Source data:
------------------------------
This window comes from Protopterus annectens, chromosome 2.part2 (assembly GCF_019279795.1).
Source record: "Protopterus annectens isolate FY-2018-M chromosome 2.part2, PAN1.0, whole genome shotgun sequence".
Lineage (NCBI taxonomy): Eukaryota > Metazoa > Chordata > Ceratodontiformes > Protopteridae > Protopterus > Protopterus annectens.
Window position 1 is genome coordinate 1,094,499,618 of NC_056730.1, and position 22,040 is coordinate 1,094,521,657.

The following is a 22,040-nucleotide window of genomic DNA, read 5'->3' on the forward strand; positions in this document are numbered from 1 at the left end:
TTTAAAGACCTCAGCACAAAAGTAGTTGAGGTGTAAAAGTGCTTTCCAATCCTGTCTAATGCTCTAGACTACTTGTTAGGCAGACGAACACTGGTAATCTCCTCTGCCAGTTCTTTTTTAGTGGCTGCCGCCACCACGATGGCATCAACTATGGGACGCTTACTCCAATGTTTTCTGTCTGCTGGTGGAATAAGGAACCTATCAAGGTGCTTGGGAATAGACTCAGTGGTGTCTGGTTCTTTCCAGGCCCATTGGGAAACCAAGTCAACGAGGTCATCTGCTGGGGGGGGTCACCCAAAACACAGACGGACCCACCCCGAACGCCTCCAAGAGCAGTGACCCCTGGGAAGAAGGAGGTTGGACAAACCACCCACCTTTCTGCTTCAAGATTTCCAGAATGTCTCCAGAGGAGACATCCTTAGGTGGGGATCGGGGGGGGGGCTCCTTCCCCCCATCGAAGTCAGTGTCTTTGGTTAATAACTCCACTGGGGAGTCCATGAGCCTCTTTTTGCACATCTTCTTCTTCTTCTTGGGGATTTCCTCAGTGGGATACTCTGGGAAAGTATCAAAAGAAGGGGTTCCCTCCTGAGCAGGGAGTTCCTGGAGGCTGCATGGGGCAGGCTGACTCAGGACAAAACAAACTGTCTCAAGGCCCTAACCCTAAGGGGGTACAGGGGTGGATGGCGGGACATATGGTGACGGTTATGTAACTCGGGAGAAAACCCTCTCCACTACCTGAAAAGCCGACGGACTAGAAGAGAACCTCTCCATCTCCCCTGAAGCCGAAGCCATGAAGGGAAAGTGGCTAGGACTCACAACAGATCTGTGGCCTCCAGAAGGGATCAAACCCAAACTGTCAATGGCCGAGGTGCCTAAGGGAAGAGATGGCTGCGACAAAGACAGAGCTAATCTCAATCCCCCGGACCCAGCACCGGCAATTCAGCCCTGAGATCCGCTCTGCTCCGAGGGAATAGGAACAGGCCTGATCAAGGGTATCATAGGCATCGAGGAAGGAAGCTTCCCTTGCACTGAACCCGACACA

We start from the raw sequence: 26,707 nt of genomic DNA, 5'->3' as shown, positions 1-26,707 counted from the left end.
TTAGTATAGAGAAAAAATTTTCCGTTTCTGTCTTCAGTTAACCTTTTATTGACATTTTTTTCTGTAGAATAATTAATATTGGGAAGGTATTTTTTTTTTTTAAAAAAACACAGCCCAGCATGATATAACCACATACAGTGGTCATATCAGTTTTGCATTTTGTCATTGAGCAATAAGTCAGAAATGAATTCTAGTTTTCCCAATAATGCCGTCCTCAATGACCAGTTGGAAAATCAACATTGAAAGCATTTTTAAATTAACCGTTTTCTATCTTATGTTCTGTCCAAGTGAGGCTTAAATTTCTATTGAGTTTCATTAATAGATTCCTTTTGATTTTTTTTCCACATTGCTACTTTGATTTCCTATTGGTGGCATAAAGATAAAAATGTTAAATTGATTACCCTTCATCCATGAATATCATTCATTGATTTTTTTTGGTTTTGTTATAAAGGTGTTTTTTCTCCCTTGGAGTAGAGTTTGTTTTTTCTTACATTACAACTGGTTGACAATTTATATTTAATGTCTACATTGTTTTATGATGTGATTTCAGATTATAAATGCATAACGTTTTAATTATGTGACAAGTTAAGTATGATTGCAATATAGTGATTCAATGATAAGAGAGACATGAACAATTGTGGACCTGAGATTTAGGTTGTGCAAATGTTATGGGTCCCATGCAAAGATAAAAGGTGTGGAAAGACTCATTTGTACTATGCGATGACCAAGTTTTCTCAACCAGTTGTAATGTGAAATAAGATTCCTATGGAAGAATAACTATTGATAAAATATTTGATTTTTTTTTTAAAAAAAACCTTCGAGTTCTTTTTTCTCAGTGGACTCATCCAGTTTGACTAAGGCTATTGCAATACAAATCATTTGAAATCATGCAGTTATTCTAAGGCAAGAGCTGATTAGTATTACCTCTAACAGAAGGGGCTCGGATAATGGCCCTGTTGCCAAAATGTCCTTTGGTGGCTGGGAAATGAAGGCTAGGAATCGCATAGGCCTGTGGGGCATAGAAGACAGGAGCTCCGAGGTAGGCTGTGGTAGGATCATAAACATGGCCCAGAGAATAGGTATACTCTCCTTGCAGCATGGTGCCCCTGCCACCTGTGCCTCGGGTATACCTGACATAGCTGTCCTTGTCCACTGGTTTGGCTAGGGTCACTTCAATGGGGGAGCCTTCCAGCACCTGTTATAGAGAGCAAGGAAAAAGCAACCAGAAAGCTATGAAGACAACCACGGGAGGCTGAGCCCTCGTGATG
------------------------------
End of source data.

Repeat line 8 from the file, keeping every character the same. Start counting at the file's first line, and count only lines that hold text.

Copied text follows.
TTAGTATAGAGAAAAAATTTTCCGTTTCTGTCTTCAGTTAACCTTTTATTGACATTTTTTTCTGTAGAATAATTAATATTGGGAAGGTATTTTTTTTTTTTAAAAAAACACAGCCCAGCATGATATAACCACATACAGTGGTCATATCAGTTTTGCATTTTGTCATTGAGCAATAAGTCAGAAATGAATTCTAGTTTTCCCAATAATGCCGTCCTCAATGACCAGTTGGAAAATCAACATTGAAAGCATTTTTAAATTAACCGTTTTCTATCTTATGTTCTGTCCAAGTGAGGCTTAAATTTCTATTGAGTTTCATTAATAGATTCCTTTTGATTTTTTTTCCACATTGCTACTTTGATTTCCTATTGGTGGCATAAAGATAAAAATGTTAAATTGATTACCCTTCATCCATGAATATCATTCATTGATTTTTTTTGGTTTTGTTATAAAGGTGTTTTTTCTCCCTTGGAGTAGAGTTTGTTTTTTCTTACATTACAACTGGTTGACAATTTATATTTAATGTCTACATTGTTTTATGATGTGATTTCAGATTATAAATGCATAACGTTTTAATTATGTGACAAGTTAAGTATGATTGCAATATAGTGATTCAATGATAAGAGAGACATGAACAATTGTGGACCTGAGATTTAGGTTGTGCAAATGTTATGGGTCCCATGCAAAGATAAAAGGTGTGGAAAGACTCATTTGTACTATGCGATGACCAAGTTTTCTCAACCAGTTGTAATGTGAAATAAGATTCCTATGGAAGAATAACTATTGATAAAATATTTGATTTTTTTTTTAAAAAAAACCTTCGAGTTCTTTTTTCTCAGTGGACTCATCCAGTTTGACTAAGGCTATTGCAATACAAATCATTTGAAATCATGCAGTTATTCTAAGGCAAGAGCTGATTAGTATTACCTCTAACAGAAGGGGCTCGGATAATGGCCCTGTTGCCAAAATGTCCTTTGGTGGCTGGGAAATGAAGGCTAGGAATCGCATAGGCCTGTGGGGCATAGAAGACAGGAGCTCCGAGGTAGGCTGTGGTAGGATCATAAACATGGCCCAGAGAATAGGTATACTCTCCTTGCAGCATGGTGCCCCTGCCACCTGTGCCTCGGGTATACCTGACATAGCTGTCCTTGTCCACTGGTTTGGCTAGGGTCACTTCAATGGGGGAGCCTTCCAGCACCTGTTATAGAGAGCAAGGAAAAAGCAACCAGAAAGCTATGAAGACAACCACGGGAGGCTGAGCCCTCGTGATG